The tectonic plates of geopolitics are shifting in such a profound way that has not been seen since the end of the Cold War. The Russian invasion of Ukraine on 24 February 2022 has not only increased tensions between the world’s major powers, but also severely impacted the regions in which they traditionally strive to project their power. This applies especially to areas in the wider Eurasian region that the Russian Federation unjustifiably considers as part of its sphere of influence, such as the South Caucasus. Russia’s failure to achieve a quick and decisive victory in its full-scale invasion of Ukraine has not only forced the Kremlin to limit its objectives on the battlefield, at least for the time being, to Ukraine’s east. It has also reduced the credibility of the Russian military that much of its power projection has depended upon – and has reduced its attractiveness as a security partner for countries that have traditionally regarded Russia as such. Russia has had to withdraw some of its troops and military equipment from the South Caucasus, its leadership is preoccupied with Ukraine, and it has not lived up to its security commitments to Armenia. This has contributed to a geopolitical vacuum and uncertainty in the South Caucasus that other actors are eager to exploit.
While both Russia and much of the rest of the world were focusing predominantly on Ukraine, in the meanwhile violence has once again flared up between Armenia and Azerbaijan and the situation both on the military and on the diplomatic fronts is changing rapidly. Both the US and the EU have made attempts to increase their leverage in the region at Russia’s expense. Most notably the US sent its Speaker of the House Nancy Pelosi to Armenia in September 2022, in the highest-level visit by a US official since Armenia’s independence, in order to project US support. The EU has tried to seize the initiative as a facilitator and mediator between Yerevan and Baku and has sent an EU Mission to Armenia, first as a temporary monitoring capacity in October 2022 and in January 2023 with a dedicated field operation despite Azerbaijani objections. In Georgia, where the EU has had such a field presence since 2008 and has mediated in the protracted conflicts over Abkhazia and South Ossetia, it has also recently taken a central role in mediating between the different factions that are dominating Georgia’s polarised political landscape, using Georgia’s newly obtained status as a potential EU candidate country as political leverage.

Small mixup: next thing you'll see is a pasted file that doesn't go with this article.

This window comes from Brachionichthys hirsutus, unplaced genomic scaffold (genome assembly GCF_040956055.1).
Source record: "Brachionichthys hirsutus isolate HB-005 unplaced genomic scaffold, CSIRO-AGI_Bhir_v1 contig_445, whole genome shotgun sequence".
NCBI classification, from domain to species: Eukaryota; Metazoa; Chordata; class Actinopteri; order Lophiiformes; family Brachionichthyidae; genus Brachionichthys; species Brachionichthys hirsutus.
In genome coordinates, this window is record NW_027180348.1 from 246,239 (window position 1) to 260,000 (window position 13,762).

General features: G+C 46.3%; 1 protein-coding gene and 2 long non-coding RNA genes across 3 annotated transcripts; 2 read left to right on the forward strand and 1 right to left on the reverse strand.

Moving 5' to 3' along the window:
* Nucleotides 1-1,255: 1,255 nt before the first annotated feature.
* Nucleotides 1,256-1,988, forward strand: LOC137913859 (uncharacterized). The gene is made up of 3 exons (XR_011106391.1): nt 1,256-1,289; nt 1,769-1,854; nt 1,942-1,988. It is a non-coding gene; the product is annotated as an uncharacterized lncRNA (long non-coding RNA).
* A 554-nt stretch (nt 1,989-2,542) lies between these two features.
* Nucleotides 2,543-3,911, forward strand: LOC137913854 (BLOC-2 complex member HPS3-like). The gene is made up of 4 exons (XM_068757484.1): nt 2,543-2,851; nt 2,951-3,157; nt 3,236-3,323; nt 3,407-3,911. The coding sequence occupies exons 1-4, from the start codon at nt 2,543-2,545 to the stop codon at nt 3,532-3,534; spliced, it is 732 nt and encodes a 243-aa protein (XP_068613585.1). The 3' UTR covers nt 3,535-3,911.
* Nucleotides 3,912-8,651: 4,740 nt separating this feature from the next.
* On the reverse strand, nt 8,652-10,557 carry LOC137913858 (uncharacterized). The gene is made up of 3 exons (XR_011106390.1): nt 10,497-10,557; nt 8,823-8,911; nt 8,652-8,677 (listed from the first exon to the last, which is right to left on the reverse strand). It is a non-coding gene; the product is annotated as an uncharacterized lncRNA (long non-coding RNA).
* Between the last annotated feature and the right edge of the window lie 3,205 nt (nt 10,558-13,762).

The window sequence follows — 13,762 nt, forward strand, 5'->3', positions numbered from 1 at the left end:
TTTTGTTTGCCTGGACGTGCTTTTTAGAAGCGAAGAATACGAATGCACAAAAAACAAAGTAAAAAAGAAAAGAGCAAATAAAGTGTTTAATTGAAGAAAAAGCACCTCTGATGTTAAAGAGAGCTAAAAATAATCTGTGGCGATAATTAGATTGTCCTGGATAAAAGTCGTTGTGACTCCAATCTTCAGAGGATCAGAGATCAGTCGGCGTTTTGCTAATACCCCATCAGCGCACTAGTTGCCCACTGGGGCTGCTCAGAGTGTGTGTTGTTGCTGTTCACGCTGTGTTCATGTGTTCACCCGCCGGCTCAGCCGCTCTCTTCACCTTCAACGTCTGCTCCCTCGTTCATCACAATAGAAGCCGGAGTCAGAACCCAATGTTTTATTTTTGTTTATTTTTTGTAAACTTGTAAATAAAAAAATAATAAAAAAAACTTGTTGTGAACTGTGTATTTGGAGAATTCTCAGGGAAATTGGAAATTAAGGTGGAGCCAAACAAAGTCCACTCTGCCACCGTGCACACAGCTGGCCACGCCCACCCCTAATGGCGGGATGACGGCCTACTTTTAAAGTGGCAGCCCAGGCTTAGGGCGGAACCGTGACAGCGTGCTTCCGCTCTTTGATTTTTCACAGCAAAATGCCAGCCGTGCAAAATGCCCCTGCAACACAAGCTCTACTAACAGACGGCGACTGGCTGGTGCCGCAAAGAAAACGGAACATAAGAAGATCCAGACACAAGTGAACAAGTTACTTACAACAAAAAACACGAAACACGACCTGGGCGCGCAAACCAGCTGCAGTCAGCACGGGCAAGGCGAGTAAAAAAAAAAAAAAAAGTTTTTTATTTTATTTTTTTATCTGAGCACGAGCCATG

The EU’s increased level of geopolitical ambition and its desire to expand its influence in the South Caucasus creates a degree of competition with regional powers that have long dominated the region such as Russia, Turkey and Iran. The EU’s ability to effectuate change in this complex geopolitical environment is still relatively modest. Nevertheless, the Russian invasion of Ukraine seems to provide momentum for the EU to assert stronger agency towards the protracted conflicts that continue to hinder the development of the countries of the South Caucasus and that undermine stability in the region at large, including not only Nagorno-Karabakh but also Abkhazia and South Ossetia. The EU could thereby make optimal use of the leverage stemming from its bilateral agreements with Georgia and Armenia, the Georgian EU perspective and Armenia’s and Azerbaijan’s participation in the European Political Community (EPC). The big question is how to meet this challenge. In this context, this report examines further options for an enhanced geopolitical role of the EU in the South Caucasus. Therefore, the main research question of the report is:
How can the European Union contribute effectively and in a balanced way to the resolution of ‘protracted conflicts’ and a decrease in geopolitical tensions in the South Caucasus?